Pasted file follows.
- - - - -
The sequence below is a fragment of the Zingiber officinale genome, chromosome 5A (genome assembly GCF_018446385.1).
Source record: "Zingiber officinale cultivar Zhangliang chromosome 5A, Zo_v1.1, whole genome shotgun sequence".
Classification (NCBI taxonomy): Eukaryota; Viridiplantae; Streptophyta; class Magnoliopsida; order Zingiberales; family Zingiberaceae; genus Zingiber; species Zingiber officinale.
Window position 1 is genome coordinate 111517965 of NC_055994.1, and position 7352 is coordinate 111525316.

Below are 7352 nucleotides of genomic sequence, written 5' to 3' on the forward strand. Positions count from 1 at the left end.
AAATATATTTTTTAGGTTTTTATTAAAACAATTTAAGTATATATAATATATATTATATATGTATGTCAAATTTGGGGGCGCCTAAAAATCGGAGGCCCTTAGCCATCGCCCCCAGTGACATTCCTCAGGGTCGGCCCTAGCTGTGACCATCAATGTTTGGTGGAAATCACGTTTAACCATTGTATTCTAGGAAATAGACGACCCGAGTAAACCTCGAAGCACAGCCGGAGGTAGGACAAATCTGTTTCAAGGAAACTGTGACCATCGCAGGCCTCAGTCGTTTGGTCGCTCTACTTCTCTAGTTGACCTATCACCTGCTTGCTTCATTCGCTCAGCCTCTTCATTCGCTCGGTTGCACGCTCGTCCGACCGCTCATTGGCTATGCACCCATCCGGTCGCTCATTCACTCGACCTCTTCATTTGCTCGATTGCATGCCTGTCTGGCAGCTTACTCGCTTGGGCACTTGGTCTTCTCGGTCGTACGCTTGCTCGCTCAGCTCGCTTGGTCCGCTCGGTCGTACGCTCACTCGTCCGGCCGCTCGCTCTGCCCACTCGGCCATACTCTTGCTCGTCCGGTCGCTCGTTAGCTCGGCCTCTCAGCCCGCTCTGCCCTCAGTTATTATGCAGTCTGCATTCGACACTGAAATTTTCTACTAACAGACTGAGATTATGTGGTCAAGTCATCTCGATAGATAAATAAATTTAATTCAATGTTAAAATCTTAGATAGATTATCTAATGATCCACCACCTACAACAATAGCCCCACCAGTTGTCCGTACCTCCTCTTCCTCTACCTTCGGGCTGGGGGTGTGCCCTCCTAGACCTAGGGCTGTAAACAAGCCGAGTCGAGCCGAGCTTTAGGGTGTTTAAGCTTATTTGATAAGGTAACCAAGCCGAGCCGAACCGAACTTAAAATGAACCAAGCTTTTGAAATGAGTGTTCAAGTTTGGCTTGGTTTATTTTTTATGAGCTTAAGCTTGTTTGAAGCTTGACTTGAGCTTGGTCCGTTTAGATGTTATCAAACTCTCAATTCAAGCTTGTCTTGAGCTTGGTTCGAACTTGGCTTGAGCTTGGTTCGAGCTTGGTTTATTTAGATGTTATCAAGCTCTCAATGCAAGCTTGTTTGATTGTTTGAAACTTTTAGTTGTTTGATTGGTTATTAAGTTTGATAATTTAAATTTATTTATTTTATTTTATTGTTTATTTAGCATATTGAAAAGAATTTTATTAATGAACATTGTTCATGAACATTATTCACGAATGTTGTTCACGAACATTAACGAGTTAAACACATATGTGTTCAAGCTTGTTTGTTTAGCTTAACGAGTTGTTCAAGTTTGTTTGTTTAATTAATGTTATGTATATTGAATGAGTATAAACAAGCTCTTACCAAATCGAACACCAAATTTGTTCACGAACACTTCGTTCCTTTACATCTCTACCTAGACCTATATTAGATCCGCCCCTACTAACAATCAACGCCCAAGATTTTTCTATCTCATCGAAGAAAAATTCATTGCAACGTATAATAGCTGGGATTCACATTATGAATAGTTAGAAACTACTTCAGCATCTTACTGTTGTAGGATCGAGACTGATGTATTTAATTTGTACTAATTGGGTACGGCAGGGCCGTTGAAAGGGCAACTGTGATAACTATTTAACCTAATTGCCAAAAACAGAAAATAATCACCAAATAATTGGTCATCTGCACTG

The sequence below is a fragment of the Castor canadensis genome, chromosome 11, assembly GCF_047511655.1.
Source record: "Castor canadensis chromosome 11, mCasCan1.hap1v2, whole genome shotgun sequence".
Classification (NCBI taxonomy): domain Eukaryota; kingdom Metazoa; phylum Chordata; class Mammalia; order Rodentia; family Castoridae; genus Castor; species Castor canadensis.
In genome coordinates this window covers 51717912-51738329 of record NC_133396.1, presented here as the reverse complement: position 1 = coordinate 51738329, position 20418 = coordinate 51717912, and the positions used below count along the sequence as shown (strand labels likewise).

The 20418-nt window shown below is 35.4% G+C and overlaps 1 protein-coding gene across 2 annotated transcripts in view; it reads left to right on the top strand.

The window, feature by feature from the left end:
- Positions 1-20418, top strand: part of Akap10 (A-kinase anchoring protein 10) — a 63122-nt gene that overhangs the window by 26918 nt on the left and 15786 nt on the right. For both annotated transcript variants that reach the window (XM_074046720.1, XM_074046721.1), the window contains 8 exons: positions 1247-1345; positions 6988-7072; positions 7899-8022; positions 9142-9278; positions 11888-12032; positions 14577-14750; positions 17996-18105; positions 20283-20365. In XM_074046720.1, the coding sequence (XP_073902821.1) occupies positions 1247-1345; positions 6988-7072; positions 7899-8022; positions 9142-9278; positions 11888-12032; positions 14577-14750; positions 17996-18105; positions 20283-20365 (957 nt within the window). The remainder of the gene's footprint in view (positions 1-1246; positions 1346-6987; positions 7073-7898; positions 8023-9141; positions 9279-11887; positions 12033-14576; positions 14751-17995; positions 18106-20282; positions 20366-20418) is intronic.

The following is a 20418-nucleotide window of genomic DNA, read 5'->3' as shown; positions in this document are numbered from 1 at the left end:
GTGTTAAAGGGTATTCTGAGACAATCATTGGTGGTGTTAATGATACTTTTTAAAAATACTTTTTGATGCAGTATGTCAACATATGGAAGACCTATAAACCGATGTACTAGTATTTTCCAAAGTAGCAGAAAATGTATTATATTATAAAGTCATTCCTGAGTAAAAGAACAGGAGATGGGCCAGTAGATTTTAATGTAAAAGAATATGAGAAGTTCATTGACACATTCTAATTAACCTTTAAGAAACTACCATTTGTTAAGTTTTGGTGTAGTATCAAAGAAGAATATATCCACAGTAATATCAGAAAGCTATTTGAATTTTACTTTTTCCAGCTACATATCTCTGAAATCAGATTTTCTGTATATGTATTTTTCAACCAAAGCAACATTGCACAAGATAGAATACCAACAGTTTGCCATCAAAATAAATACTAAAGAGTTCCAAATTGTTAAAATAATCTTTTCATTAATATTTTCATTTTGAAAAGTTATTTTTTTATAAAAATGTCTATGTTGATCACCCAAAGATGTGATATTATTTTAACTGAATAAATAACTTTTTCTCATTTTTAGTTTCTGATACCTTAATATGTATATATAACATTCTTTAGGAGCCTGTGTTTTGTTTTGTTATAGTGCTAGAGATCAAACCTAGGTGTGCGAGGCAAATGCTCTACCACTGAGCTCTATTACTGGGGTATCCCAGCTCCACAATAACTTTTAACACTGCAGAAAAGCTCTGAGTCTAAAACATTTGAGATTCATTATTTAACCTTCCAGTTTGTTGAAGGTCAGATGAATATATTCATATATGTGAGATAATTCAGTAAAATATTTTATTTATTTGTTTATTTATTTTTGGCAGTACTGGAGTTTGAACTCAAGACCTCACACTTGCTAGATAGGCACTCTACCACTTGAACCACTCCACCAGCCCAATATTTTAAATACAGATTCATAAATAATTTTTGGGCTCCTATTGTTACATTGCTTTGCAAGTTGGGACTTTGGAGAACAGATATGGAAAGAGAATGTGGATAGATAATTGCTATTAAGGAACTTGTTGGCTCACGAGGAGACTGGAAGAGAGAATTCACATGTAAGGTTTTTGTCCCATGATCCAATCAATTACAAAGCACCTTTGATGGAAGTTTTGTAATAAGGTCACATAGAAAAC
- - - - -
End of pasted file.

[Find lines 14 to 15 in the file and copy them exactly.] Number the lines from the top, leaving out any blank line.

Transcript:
The following is a 20418-nucleotide window of genomic DNA, read 5'->3' as shown; positions in this document are numbered from 1 at the left end:
GTGTTAAAGGGTATTCTGAGACAATCATTGGTGGTGTTAATGATACTTTTTAAAAATACTTTTTGATGCAGTATGTCAACATATGGAAGACCTATAAACCGATGTACTAGTATTTTCCAAAGTAGCAGAAAATGTATTATATTATAAAGTCATTCCTGAGTAAAAGAACAGGAGATGGGCCAGTAGATTTTAATGTAAAAGAATATGAGAAGTTCATTGACACATTCTAATTAACCTTTAAGAAACTACCATTTGTTAAGTTTTGGTGTAGTATCAAAGAAGAATATATCCACAGTAATATCAGAAAGCTATTTGAATTTTACTTTTTCCAGCTACATATCTCTGAAATCAGATTTTCTGTATATGTATTTTTCAACCAAAGCAACATTGCACAAGATAGAATACCAACAGTTTGCCATCAAAATAAATACTAAAGAGTTCCAAATTGTTAAAATAATCTTTTCATTAATATTTTCATTTTGAAAAGTTATTTTTTTATAAAAATGTCTATGTTGATCACCCAAAGATGTGATATTATTTTAACTGAATAAATAACTTTTTCTCATTTTTAGTTTCTGATACCTTAATATGTATATATAACATTCTTTAGGAGCCTGTGTTTTGTTTTGTTATAGTGCTAGAGATCAAACCTAGGTGTGCGAGGCAAATGCTCTACCACTGAGCTCTATTACTGGGGTATCCCAGCTCCACAATAACTTTTAACACTGCAGAAAAGCTCTGAGTCTAAAACATTTGAGATTCATTATTTAACCTTCCAGTTTGTTGAAGGTCAGATGAATATATTCATATATGTGAGATAATTCAGTAAAATATTTTATTTATTTGTTTATTTATTTTTGGCAGTACTGGAGTTTGAACTCAAGACCTCACACTTGCTAGATAGGCACTCTACCACTTGAACCACTCCACCAGCCCAATATTTTAAATACAGATTCATAAATAATTTTTGGGCTCCTATTGTTACATTGCTTTGCAAGTTGGGACTTTGGAGAACAGATATGGAAAGAGAATGTGGATAGATAATTGCTATTAAGGAACTTGTTGGCTCACGAGGAGACTGGAAGAGAGAATTCACATGTAAGGTTTTTGTCCCATGATCCAATCAATTACAAAGCACCTTTGATGGAAGTTTTGTAATAAGGTCACATAGAAAAC